Golden Hour - The Best Time of Day for Wedding Photos
By Luke Ellery

15 January 2019

If there is one thing that can make or break any wedding photo, it's lighting.

You may be the most stunning bride eversurrounded by gorgeous scenery, but if the light isn't right, you could be left with dull, flat, and lacklustre photos. You might have heard wedding photographers that you follow on social media mention a thing called "golden hour." Trust us when we say that golden hour lighting is the best lighting you can get – think a hazy, golden, sun flare look.If you want golden hour photos, you need to consider a few things and plan ahead!


What is Golden Hour?

Image by Hollow & Co.

The ‘golden hour’ can be witnessed at two times during the day; the first hour after sunrise and the last hour before sunset – but "most golden hour shoots finish about 20 or 30 minutes after sunset" according to, professional wedding photographer, ZAHN.  During these times the sun is at its lowest point in the sky, producing a soft, diffused light which is far more flattering than the harsh early afternoon sun that many wedding photographers are used to shooting in. The imagery created during the golden hour can only be described as magical.


Things to Consider 

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Image by Levien & Lens Photography

Traditionally, NZ wedding ceremonies are held around mid-afternoon. The often means lots of sunshine, harsh lighting, and shadows from the greenery. People are often hot, flustered, and sweaty – particularly the grooms who are in full suit attire.  Also, when the sunlight is too strong and bright, the tendency is for people to squint during photos. All of those factors contribute to a very challenging environment for your average photographer. That is not to say you shouldn't have a photographer shooting your wedding, nor that your wedding photos will be bad. On the contrary, it is highly recommended that you document your complete wedding day. However, arranging a photo shoot with your photographer during golden hour will mean you have a handful of truly fantastical stand out images as well as your beautifully documented wedding day photos.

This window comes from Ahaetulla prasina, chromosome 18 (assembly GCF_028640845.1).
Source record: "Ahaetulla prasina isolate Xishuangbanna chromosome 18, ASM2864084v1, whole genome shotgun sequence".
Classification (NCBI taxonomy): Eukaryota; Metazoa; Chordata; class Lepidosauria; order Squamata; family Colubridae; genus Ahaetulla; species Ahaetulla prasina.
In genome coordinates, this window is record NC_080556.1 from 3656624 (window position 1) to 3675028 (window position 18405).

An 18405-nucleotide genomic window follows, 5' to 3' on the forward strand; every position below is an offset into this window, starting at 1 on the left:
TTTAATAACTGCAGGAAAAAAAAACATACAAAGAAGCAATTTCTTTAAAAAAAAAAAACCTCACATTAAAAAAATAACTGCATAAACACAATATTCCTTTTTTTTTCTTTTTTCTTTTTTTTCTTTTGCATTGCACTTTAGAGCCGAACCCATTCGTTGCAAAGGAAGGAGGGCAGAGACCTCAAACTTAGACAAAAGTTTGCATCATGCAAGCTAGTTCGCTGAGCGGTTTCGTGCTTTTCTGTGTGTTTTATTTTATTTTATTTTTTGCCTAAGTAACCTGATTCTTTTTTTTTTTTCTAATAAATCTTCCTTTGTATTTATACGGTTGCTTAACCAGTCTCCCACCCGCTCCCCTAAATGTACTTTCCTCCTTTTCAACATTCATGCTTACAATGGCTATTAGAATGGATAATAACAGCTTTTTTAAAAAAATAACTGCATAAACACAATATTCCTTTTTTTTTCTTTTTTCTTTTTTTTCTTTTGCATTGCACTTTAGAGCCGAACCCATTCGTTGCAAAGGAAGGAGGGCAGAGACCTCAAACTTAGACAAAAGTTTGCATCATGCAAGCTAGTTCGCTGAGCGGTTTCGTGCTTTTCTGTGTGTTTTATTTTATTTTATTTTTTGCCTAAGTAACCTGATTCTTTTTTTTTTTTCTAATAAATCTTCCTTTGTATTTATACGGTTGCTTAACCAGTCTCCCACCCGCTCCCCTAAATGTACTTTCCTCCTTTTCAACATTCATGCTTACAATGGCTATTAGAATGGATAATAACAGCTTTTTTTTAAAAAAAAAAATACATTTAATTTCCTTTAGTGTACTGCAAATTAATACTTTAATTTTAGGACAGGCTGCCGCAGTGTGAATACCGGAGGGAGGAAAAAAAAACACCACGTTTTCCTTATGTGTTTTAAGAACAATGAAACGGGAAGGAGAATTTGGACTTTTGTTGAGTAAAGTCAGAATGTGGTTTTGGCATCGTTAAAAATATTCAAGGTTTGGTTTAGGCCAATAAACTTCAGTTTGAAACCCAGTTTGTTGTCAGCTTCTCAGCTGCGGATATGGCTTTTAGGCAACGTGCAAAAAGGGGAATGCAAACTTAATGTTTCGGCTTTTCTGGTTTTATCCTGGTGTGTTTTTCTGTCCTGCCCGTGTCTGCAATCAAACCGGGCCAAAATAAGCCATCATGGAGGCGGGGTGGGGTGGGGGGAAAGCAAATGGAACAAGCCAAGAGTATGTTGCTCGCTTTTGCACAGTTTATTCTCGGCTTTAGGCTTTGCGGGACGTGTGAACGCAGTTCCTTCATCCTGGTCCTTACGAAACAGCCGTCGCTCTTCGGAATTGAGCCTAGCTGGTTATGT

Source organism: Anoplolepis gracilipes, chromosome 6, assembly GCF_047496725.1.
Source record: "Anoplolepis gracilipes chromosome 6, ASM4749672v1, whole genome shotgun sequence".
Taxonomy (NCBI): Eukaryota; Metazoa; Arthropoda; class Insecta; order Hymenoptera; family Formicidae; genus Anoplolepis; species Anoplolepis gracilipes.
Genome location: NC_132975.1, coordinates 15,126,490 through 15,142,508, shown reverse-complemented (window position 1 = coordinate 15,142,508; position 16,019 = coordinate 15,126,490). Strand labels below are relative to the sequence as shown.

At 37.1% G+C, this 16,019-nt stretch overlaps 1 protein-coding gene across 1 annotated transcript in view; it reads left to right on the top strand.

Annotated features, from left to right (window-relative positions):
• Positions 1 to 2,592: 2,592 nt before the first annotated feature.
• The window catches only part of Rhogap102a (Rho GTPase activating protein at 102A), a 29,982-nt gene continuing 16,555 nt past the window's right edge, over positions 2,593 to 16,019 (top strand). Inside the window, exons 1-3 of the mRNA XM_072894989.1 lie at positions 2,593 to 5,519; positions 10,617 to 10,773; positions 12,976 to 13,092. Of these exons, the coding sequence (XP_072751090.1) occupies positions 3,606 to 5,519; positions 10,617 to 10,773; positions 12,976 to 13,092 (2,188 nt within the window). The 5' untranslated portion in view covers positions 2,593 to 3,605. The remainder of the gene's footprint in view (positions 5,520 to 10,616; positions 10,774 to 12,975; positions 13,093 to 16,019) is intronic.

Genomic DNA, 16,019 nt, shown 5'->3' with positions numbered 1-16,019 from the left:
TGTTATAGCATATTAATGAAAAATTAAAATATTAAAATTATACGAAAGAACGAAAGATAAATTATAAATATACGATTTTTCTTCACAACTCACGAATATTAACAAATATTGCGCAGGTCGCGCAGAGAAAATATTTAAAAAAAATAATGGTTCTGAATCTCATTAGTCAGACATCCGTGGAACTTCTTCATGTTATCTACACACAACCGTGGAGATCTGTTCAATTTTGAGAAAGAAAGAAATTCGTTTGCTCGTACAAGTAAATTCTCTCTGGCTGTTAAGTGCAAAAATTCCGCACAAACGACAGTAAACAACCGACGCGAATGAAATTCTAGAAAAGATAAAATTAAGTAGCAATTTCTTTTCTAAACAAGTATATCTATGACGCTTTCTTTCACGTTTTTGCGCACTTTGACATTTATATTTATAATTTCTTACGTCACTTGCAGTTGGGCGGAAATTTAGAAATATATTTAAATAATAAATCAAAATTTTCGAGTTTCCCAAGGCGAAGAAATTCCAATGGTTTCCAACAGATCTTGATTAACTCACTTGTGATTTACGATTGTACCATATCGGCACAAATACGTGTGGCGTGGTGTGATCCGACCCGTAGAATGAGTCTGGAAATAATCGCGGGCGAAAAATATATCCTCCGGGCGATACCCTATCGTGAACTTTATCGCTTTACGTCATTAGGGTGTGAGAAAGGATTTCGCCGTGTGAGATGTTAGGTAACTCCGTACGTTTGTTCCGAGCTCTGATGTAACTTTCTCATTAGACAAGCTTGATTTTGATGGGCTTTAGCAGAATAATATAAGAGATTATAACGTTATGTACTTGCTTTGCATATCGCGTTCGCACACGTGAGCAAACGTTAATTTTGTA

Advantages of Taking Photos at Golden Hour

Aside from stunning wedding photos boasting a warm and romantic feel, there are many advantages to opting for a golden hour shoot on your wedding day. If you have a later ceremony so you can incorporate the golden hour into your day, it will allow you more time to get ready and arrange any last minute details. Also, at sunset, the temperature starts to drop which provides more ambience and cooler temperature. Often, the temperature will drop just enough to make everyone in the ceremony (including the guests) feel a lot more comfortable – this is particularly valuable to anyone having a summer wedding. Any wind that arises during the heat of the day will begin to settle down come the early evening, leaving your hair intact! If you’re having an outdoor reception, the setting sun is one of the most romantic backgrounds for a candlelit reception dinner, while allowing for stunning reception photos.  

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Image by Kate Little Photography


What You Need to Do:

  1. Choose a mid-afternoon ceremony, followed by formal family photos and official wedding party photos. After your reception dinner has been served, your photographer can whisk you away before speeches for some romantic and quiet ‘golden hour’ photos, or; 
  2. Choose a late afternoon or early evening ceremony, followed by formal family photos and have your entire official wedding party photos taken during ‘golden hour.’  This warm and soft light will stream in through open windows as you are announced into your reception area. 

In both cases, perfect timing is critical as there's only a small window to capture this beautiful golden light at sunset. You'll have an hour before sunset and approximately 20 minutes after to capture these photos. You'll need to communicate your desire for a golden hour shoot, so your photographer knows to research the sunset scheduled on your wedding day.

Adapted from an article by Marie Richards, and Lydia Martin